What can girls learn from being a Girl Scout that they're unlikely to learn other places? originally appeared on Quora - the place to gain and share knowledge, empowering people to learn from others and better understand the world.
Let me start off by saying that no, Girl Scouts isn’t just about selling Thin Mints and Samoas in front of your local Safeway (or weed dispensary?) In fact, the annual cookie sales make up a solid 2.4% of the Girl Scout experience. Most people forget that Girl Scouts are still Girl Scouts the other 10 months of the year, during which girls go camping, volunteer with animal shelters, learn how to code in C++ and Java, write their first resume, build infrastructures in developing countries, lobby in Congress, etc. The list goes on.
What’s unique about Girl Scouts, apart from the fact that it’s an organization exclusive to women, is the plethora of diverse activities available under one platform. Unlike a coding school that only focuses on coding or a book club that’s all about reading, Girl Scouts offers a blend of many different activities that give girls ages 4-18 the opportunity to explore diverse career paths.
This, of course, leads to the “jack of all trades, master of none” concern for parents. What value will my daughter get out of an organization that encourages girls to build campfires one week and robots the next? Well, the philosophy of Girl Scouts since 1912 has been to foster in young girls a curiosity in the world and empower them to find solutions to important problems in society. And if a girl finds something she’s particularly passionate about, say human trafficking in South America or STEM Education for girls in her local community, she can develop her Gold Award project to focus on finding a sustainable solution.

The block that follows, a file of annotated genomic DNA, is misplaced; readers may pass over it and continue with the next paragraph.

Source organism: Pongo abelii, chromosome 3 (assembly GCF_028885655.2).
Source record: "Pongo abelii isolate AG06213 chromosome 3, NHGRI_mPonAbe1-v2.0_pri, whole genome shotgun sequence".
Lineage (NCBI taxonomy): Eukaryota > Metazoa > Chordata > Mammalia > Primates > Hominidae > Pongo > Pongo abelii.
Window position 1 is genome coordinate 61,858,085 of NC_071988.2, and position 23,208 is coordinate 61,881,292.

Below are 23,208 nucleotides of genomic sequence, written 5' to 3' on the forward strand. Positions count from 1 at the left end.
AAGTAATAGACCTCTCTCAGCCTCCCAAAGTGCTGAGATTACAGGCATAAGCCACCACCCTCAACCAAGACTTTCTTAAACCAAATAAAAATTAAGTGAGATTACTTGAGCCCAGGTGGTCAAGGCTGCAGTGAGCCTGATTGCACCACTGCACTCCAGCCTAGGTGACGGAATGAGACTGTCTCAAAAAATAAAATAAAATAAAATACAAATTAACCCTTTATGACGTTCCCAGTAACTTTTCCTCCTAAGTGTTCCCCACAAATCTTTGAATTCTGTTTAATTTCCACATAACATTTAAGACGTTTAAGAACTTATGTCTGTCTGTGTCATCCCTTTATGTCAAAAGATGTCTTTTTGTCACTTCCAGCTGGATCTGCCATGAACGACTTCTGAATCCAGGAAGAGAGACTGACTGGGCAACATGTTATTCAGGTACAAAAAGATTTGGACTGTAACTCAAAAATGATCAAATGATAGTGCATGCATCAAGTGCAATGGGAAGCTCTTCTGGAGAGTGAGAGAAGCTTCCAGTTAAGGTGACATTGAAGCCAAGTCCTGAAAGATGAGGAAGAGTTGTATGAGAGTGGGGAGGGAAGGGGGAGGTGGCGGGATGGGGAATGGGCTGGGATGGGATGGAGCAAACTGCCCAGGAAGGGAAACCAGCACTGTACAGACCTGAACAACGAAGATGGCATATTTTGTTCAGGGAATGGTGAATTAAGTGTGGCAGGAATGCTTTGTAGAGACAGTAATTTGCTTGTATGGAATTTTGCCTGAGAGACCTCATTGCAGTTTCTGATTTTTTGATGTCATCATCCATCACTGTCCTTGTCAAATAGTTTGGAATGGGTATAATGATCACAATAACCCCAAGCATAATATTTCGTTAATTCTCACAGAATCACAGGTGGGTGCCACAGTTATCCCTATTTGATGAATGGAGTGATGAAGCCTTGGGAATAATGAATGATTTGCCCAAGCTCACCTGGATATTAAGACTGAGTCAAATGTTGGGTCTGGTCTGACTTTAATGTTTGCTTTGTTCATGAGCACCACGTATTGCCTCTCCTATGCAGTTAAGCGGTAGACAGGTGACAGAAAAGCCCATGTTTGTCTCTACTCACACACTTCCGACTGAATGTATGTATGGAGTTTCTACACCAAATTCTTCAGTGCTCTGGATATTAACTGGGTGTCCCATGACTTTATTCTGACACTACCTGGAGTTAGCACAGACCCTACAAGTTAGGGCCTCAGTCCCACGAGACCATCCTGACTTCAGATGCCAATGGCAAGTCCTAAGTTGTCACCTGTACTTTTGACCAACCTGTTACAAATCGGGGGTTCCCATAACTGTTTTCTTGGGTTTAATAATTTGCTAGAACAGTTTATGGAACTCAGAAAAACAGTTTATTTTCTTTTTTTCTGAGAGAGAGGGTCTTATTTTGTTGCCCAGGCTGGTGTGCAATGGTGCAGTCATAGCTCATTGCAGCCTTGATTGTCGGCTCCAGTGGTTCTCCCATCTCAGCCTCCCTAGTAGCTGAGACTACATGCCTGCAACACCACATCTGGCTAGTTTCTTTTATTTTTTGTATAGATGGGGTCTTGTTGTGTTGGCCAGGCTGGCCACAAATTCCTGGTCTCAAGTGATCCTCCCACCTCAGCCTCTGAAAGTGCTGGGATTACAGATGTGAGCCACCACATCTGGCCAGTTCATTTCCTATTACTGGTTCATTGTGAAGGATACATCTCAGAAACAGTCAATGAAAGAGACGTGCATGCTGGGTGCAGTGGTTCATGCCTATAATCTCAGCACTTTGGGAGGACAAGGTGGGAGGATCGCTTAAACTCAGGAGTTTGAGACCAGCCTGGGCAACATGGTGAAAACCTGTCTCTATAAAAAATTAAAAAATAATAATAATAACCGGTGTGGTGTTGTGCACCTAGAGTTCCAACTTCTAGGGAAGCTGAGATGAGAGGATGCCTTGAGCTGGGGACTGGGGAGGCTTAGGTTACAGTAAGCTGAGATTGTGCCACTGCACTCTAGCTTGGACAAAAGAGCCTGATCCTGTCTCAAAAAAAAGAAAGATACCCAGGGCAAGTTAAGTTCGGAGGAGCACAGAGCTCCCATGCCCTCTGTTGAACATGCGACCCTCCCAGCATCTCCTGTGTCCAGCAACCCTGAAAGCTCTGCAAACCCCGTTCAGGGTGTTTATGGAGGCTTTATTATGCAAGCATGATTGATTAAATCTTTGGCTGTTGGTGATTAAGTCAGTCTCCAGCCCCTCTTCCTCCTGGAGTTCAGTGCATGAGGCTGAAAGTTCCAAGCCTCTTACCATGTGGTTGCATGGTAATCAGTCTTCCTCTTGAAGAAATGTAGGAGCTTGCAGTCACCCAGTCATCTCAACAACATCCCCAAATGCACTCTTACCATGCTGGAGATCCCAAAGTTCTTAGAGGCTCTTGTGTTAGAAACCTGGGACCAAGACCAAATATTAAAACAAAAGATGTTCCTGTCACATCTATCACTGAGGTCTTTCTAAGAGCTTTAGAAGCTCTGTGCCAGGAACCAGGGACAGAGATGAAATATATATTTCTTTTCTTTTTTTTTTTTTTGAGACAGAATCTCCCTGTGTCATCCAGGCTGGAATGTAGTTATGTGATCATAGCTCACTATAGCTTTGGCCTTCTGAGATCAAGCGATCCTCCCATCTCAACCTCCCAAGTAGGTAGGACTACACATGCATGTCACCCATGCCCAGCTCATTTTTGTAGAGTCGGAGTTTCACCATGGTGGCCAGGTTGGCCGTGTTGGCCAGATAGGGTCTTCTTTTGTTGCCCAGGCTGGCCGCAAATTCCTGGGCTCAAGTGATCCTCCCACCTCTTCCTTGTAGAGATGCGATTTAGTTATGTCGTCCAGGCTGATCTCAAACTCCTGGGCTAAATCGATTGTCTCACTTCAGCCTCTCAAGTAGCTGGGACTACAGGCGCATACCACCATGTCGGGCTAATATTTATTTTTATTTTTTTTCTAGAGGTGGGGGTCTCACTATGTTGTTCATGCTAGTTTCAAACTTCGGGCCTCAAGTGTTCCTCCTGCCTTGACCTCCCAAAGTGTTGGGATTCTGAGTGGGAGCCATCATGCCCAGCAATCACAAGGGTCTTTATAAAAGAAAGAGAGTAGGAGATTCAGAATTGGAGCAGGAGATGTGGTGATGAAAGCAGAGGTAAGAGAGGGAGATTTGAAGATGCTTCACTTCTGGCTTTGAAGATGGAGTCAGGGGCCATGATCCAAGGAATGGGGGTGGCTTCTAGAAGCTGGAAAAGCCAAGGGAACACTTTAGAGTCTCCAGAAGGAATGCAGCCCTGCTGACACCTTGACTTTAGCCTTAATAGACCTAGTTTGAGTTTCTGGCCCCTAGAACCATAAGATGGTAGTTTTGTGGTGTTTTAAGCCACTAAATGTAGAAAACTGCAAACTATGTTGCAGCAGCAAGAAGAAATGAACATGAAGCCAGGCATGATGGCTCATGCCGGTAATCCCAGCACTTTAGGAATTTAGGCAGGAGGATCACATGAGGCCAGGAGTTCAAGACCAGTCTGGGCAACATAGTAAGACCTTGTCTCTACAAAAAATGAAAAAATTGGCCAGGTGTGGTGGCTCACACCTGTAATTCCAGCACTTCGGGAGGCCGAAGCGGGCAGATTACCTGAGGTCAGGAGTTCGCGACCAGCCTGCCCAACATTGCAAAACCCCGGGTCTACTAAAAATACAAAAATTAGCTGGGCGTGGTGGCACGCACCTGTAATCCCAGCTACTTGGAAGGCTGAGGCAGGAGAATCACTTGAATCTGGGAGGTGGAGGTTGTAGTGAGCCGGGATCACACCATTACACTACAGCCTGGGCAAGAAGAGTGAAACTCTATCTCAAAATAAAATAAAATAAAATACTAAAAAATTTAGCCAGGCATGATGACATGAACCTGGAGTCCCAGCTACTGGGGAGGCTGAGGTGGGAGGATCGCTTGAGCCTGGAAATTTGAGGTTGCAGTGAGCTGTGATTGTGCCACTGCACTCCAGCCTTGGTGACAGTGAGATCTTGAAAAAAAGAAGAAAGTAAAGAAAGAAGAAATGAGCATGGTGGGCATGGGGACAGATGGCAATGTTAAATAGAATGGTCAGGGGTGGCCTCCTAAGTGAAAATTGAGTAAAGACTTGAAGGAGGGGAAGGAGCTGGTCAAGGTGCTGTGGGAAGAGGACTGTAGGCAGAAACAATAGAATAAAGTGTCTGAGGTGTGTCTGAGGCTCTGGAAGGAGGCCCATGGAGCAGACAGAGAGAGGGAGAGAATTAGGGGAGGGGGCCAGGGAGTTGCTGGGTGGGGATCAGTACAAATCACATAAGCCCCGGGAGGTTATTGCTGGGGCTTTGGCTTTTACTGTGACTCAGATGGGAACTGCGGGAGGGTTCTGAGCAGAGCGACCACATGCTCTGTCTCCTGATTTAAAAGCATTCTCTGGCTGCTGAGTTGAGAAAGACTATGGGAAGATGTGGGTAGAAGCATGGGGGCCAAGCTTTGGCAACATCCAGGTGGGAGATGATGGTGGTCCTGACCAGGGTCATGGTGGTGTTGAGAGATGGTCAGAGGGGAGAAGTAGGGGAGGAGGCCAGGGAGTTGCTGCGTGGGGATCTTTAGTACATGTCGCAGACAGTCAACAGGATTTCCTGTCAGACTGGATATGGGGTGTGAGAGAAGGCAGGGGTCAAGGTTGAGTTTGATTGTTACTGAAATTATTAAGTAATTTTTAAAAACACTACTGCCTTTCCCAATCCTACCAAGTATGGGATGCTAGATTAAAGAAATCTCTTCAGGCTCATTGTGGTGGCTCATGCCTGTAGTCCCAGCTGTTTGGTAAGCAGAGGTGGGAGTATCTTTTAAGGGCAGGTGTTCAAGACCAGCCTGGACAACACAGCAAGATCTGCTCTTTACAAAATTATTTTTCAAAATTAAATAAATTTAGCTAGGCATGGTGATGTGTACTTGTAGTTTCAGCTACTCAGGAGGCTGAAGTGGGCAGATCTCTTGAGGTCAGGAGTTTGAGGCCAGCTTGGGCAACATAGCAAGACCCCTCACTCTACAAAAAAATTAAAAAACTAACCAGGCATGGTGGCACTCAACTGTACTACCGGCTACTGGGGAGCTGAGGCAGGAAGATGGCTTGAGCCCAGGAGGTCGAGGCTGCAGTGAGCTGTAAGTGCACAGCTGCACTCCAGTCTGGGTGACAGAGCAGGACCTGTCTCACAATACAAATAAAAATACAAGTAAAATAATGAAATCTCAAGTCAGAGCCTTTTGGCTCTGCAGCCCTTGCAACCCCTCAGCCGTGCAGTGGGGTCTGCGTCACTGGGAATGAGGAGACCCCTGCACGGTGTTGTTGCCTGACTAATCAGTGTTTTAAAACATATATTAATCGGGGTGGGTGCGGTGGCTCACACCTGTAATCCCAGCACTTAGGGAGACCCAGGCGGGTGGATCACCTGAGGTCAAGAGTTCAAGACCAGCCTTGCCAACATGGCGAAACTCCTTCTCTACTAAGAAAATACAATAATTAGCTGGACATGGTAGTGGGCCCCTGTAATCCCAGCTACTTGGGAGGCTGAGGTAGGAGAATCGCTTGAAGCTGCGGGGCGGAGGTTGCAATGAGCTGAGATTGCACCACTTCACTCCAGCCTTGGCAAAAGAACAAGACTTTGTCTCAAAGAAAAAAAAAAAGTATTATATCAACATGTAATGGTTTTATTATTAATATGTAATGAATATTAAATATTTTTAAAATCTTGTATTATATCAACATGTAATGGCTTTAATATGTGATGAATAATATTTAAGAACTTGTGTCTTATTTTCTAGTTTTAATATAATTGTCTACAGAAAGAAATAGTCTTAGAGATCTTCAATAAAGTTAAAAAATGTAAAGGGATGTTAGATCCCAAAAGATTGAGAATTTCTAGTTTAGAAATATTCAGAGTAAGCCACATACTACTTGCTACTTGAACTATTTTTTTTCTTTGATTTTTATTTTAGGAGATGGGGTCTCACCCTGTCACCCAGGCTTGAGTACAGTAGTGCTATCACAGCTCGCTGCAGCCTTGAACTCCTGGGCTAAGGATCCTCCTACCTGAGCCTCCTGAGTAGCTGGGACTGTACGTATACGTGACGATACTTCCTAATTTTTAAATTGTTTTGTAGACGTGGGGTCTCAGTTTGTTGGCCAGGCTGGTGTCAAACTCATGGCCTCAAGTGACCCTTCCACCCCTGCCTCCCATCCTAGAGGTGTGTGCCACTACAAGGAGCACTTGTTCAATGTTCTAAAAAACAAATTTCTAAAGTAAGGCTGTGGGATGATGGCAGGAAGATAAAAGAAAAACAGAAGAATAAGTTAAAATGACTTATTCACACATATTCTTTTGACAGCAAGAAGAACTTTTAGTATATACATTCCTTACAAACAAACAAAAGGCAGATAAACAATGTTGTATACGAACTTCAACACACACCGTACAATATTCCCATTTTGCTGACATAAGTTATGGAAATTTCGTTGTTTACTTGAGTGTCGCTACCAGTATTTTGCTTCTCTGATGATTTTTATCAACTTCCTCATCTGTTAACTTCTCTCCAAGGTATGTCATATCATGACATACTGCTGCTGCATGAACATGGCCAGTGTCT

Now, I’ve been involved in a fair share of extracurricular activities. Participating in Speech & Debate, Student Council, Robotics, INTERACT Community Service, volunteering with the Boys and Girls Club, and serving on the City of Santa Clara Youth Commission have all significantly influenced the person I am today. But what I learned specifically through Girl Scouts is that I have the freedom to explore the world at my own pace. Girl Scouts taught me that there are never enough problems to solve, never enough questions to ask, and never enough solutions that fit. It has prevented me from being complacent and satisfied with the world. It has afforded me the enormous privilege of being surrounded by a network of women who differ in the backgrounds they come from, but are united in the resilience they embody, the innovation they inspire, and the obstacles they overcome daily. Through career fairs, hackathons, visits to soup kitchens, internships, skill-building workshops, excursions, and sisterhood, Girl Scouts has opened up a world of possibilities I couldn’t have envisioned anywhere else.
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